The premise of impact investing is simple: Investors deploy capital in ways that return a profit, and simultaneously make the world a healthier place. Put that way, it’s hard to see why impact investing isn’t part of everyone’s portfolio.
But it’s not, and NN Investment Partners’ recent survey of 290 professional investors from several European countries reveals why. The survey found that nearly half, or 46%, of these investors would hesitate to dive into impact investing because they are concerned that “the range of investment opportunities that exist are not sufficient for RI (responsible investing) to become a mainstream proposition.”
Analyst Michael O’Leary, a founding member of Bain Capital’s impact investing fund Double Impact, now writing a book on impact investing, says that the concern about range is widespread. And, he said, it’s misguided: “Impact investing is hamstrung by the idea that only certain companies should count.”
This raises the question — which ones should count?
The nonprofit B Lab designates some for-profit entities (over 10,000 thus far) as “B Corps,” companies that promise to “balance purpose and profit.” These organizations are legally obligated to consider the impact of their decisions on their “workers, customers, suppliers, community and the environment.”
O’Leary says that an investor can have more impact “transforming a traditional company into a B Corp than feeding yet another round of funding to a B Corp that’s already well loved.” The pool of potential impact investments is, then, as big as the pool of investments in general, because, in O’Leary’s words, “Every investment in the world should be made in a responsible manner.”
‘Risk Management Implications’
But investors also need to be convinced that impact investing offers a favorable risk-reward ratio. Fully half the NN Investment Partners survey respondents are skeptical of letting ethical concerns affect their investment decisions because they fear that “responsible investing can have risk management implications.”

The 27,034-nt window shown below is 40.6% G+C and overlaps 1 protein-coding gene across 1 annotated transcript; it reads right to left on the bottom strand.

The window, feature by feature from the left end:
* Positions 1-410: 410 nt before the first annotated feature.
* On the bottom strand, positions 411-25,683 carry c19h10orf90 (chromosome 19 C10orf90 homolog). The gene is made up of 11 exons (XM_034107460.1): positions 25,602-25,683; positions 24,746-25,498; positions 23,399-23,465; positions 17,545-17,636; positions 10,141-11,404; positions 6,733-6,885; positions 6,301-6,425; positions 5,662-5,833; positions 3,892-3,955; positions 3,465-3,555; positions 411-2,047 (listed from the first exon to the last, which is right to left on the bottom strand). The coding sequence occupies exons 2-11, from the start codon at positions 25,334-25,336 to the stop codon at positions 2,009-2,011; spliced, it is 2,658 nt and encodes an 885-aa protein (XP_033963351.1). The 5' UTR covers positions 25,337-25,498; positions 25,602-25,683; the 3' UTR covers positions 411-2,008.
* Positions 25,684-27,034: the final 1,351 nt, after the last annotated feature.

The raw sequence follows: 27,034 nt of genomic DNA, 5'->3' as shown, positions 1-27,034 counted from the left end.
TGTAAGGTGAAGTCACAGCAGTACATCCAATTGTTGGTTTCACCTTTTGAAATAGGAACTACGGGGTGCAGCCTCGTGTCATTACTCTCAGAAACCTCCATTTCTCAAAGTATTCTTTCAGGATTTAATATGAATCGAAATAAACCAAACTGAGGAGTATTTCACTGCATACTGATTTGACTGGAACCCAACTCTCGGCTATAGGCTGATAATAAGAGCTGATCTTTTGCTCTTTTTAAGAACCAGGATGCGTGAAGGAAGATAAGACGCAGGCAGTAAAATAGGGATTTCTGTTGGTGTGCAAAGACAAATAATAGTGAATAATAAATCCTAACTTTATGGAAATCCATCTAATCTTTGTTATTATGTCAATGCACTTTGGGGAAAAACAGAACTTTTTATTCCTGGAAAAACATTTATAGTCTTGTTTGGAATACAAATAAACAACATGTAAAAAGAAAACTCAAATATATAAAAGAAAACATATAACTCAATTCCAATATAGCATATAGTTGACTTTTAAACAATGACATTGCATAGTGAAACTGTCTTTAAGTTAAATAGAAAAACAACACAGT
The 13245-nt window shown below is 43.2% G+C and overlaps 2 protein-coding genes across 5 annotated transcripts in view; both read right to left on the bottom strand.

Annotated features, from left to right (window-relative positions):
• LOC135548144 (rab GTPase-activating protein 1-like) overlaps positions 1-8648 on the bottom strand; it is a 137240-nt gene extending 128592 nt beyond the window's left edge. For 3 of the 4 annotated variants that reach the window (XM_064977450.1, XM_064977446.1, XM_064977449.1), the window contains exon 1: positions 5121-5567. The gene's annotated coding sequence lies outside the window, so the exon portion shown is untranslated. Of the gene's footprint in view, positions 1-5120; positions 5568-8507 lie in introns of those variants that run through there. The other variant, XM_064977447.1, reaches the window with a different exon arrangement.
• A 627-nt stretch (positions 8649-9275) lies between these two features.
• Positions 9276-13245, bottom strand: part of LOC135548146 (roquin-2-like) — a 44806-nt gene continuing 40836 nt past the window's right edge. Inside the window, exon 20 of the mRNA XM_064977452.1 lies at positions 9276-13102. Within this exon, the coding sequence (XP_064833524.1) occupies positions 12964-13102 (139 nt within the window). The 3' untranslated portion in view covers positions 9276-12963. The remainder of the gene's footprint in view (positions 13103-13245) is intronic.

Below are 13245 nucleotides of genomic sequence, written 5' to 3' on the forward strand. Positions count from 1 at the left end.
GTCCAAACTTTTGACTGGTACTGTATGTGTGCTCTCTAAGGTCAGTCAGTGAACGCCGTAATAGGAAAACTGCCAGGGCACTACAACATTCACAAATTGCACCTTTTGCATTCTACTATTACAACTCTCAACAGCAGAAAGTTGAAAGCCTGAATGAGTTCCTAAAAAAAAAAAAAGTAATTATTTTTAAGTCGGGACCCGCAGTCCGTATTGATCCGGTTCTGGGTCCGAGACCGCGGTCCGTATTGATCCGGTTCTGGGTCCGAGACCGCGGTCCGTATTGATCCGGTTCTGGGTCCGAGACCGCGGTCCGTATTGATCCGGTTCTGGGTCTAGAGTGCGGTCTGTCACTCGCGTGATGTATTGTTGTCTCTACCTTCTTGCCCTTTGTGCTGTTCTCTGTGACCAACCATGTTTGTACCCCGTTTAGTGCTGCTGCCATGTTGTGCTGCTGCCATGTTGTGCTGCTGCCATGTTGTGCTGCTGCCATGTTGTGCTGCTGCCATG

Here, again, O’Leary says that this widespread concern is overblown: “Impact investing should outperform over the long-term because it’s got a better theory of risk,” he said.
Risk management is not just a point, it’s the point, he says.
“Climate change is a risk. Inequality is a risk. Risk isn’t about stock price volatility or correlation between asset classes. It’s about building companies that will be serving all their stakeholders in a hundred years,” O’Leary said.
There are signs that investor attitudes are changing.
Signatories to the U.N. supported Principles for Responsible Investment rose 20% year over year, according to its 2019 annual report. Signatories pledge to invest with an eye to environmental, social and corporate governance (ESG) factors. In its year-earlier report, for 2018, it said signatories managed $89.7 trillion; a similar number isn’t available in the 2019 report.
The PRI is not the only impact-oriented statement garnering copious signatures. In August, nearly 200 CEO’s – including Brian Moynihan of Bank of America, Tim Cook of Apple, Jeff Bezos of Amazon, Mary Barra of General Motors and Larry Fink of BlackRock – gathered for a “Business Roundtable” to discuss the responsibilities of 21st century corporations. They issued a statement arguing that corporations should not seek only to maximize shareholder profits, but also to remember the needs of employees, environment and suppliers.